I've been at the "la persona especial" activity for the last 4 weeks in my classes. I have been using it in Spanish 2 (more on that later) and Spanish 1.
I figured I would blog on it in a few days, once the weekend hits and I can reflect.
So far it's going ok. It's definitely a change of pace for me from just the Circling with Balls activity that I used to use in Spanish 1 for the first 5+ weeks to get to know the kids and teach some basic concepts.
Nevertheless, if you saw my previous entry, you probably saw the Powerpoint I adapted from Bryce's script of questions. I haven't decided to go ALL in and teach all of the questions he has been doing. I'm just baby stepping. But it has still been an interesting experiment.
It is similar to something I started last year when I used stories even from the first day (in conjunction with TPR and the Circling with Balls activity). That was thanks to 90 minute classes.
This year at my new school I am back to 50'ish minute classes and so I am sticking to one activity + warm up + quiz (and song/brain break if needed).
Back to what is similar. Last year when I used the stories first thing, I noticed the kids were exposed to the I, you, and he/she forms more than ever because I was really doing my best to interview my actors and coach them through answering questions and helping them out.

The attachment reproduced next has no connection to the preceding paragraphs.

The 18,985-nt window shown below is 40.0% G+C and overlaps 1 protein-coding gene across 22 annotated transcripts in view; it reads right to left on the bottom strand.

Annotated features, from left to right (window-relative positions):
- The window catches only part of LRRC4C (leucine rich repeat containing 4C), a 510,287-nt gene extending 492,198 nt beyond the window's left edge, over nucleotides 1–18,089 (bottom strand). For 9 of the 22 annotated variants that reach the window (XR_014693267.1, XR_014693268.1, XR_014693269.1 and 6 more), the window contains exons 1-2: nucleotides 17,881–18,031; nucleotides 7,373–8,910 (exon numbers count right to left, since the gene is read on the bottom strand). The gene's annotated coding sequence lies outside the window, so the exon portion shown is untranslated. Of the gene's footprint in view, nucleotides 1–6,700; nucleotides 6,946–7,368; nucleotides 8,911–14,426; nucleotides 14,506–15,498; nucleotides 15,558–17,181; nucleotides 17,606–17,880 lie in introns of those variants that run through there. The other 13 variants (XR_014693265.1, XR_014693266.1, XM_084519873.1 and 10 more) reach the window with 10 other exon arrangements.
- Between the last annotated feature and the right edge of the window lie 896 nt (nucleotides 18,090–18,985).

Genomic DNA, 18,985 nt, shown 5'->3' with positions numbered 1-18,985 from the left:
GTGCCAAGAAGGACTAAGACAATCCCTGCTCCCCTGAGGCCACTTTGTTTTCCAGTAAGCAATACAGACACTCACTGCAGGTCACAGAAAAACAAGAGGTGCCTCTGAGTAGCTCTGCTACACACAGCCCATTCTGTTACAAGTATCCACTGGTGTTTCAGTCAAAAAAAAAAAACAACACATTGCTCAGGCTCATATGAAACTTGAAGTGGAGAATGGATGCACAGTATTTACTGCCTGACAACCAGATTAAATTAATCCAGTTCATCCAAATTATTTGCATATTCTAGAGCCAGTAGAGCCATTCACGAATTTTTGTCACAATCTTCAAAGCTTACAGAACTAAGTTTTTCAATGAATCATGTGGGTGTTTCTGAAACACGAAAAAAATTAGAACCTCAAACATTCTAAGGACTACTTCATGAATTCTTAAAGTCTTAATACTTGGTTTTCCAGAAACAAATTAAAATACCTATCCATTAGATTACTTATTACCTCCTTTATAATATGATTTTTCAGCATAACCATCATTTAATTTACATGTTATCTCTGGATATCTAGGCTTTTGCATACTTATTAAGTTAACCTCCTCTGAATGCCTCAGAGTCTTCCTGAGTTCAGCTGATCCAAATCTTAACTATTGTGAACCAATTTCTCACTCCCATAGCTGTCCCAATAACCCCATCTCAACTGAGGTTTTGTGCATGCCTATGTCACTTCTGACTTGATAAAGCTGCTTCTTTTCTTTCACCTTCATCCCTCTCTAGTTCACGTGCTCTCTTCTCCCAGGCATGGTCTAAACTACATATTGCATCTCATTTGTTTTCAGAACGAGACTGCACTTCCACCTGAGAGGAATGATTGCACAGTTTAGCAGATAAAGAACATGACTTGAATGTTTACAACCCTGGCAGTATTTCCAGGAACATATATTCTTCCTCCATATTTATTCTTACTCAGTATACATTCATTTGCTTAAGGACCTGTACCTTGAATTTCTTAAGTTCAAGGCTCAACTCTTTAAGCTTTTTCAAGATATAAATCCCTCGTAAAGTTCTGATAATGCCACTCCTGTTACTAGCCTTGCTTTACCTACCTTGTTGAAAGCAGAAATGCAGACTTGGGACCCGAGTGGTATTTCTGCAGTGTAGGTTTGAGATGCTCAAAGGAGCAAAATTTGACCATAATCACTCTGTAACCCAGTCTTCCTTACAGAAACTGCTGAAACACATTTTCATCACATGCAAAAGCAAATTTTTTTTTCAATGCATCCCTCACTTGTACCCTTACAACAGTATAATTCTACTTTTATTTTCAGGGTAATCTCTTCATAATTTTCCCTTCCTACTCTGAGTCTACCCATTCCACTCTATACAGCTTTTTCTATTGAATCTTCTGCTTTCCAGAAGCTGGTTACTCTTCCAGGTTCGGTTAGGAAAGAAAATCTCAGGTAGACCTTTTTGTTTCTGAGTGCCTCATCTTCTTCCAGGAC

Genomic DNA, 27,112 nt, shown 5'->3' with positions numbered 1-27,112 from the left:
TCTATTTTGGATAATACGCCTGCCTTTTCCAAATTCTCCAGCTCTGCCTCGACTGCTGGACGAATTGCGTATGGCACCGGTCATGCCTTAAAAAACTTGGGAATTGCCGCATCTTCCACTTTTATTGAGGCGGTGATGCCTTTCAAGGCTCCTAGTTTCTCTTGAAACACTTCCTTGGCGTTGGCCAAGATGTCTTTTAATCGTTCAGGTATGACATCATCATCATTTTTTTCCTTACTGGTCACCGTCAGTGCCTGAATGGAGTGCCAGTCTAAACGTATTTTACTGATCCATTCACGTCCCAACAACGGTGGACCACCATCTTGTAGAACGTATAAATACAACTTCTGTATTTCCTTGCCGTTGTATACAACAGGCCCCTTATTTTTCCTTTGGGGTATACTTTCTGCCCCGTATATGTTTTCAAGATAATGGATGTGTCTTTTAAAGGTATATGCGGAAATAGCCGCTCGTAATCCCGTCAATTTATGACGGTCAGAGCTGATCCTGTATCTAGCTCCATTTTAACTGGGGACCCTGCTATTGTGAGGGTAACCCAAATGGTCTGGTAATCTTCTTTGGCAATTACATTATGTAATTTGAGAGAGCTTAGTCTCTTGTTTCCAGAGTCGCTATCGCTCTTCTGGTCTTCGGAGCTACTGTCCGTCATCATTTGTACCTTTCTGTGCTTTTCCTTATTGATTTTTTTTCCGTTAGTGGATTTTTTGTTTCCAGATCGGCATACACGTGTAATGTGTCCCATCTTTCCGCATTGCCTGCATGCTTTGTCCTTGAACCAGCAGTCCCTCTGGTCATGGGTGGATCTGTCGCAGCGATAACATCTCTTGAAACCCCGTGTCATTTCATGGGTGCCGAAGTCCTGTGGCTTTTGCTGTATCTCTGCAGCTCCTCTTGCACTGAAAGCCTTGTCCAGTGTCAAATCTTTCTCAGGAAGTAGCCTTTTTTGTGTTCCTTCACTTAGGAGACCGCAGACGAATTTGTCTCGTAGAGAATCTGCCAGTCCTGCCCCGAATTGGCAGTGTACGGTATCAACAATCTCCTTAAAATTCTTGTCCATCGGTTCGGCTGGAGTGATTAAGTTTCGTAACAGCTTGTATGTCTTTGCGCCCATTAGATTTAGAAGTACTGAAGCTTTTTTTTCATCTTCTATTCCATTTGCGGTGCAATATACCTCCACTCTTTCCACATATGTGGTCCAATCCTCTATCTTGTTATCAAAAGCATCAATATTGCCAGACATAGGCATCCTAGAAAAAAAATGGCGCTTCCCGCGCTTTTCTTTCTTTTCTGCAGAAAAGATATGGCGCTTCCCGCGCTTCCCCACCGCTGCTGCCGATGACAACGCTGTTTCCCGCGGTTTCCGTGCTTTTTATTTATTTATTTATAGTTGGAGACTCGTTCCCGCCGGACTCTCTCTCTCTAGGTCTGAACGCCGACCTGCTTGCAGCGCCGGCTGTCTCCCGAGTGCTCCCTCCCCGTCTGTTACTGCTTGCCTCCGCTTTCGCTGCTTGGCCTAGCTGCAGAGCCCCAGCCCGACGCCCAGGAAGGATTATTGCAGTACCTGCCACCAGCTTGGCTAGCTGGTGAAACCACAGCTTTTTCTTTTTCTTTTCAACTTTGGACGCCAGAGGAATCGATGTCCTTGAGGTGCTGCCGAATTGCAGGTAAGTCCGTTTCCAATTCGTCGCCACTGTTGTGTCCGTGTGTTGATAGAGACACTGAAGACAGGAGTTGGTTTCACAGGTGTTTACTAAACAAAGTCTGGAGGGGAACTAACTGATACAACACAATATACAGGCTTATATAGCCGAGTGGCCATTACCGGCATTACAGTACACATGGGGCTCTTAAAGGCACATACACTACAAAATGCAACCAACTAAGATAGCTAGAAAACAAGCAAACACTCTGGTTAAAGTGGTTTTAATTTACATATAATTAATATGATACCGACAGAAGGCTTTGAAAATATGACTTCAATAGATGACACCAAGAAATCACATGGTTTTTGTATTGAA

So I am now trying this out with the personal interviews. If a person doesn't know how to answer the question, I'll just ask the class if they know how that person could say "I ___". And usually at least one person knows and I have the class applaud them and praise their awesome Spanish and ask my actor (interviewee) if they want to try to answer the question again to which they pretty much always say, "yes". Then when they get it right, we applaud them too.
Anyways, so I have done pop-ups here and there and point out that the "o" on the end of the action means "I". So I also talk about myself pretty much with that form instead of the 3rd person stuff I used to do about me.
What has this done? It seems to have really helped them grasp the ending of the "o" on the end a lot better to use it with more accuracy when we are talking. Writing is another issue entirely. ;-)
I'm bringing this up today because in a Spanish 1 class, I noticed the class didn't seem to want to talk and so I asked (gesturing), "¿No quieren hablar?" ("Do you all not want to talk?") and they gestured that they didn't understand so I went to write it on their butcher paper and then a student said, "Oh. So is "I want" "quiero"?"
I praised his awesome Spanish and had the class applaud him and it was just magical.
I love when their brains make those connections because they've been exposed to the rich language so much.
It reminds me of what Dr Farley who taught my methods course in college told us. He said that when we teach, we should explore the language with the students and allow them to slowly peel away the wrapping paper of the present (that is the language). If we just teach them via grammar and as if they were getting a minor in linguistics, we spoil those fun surprises for the kids to enjoy.
Today was one of those days that really rang true for me and my students!
But anyways, more on how I've been doing La persona especial later!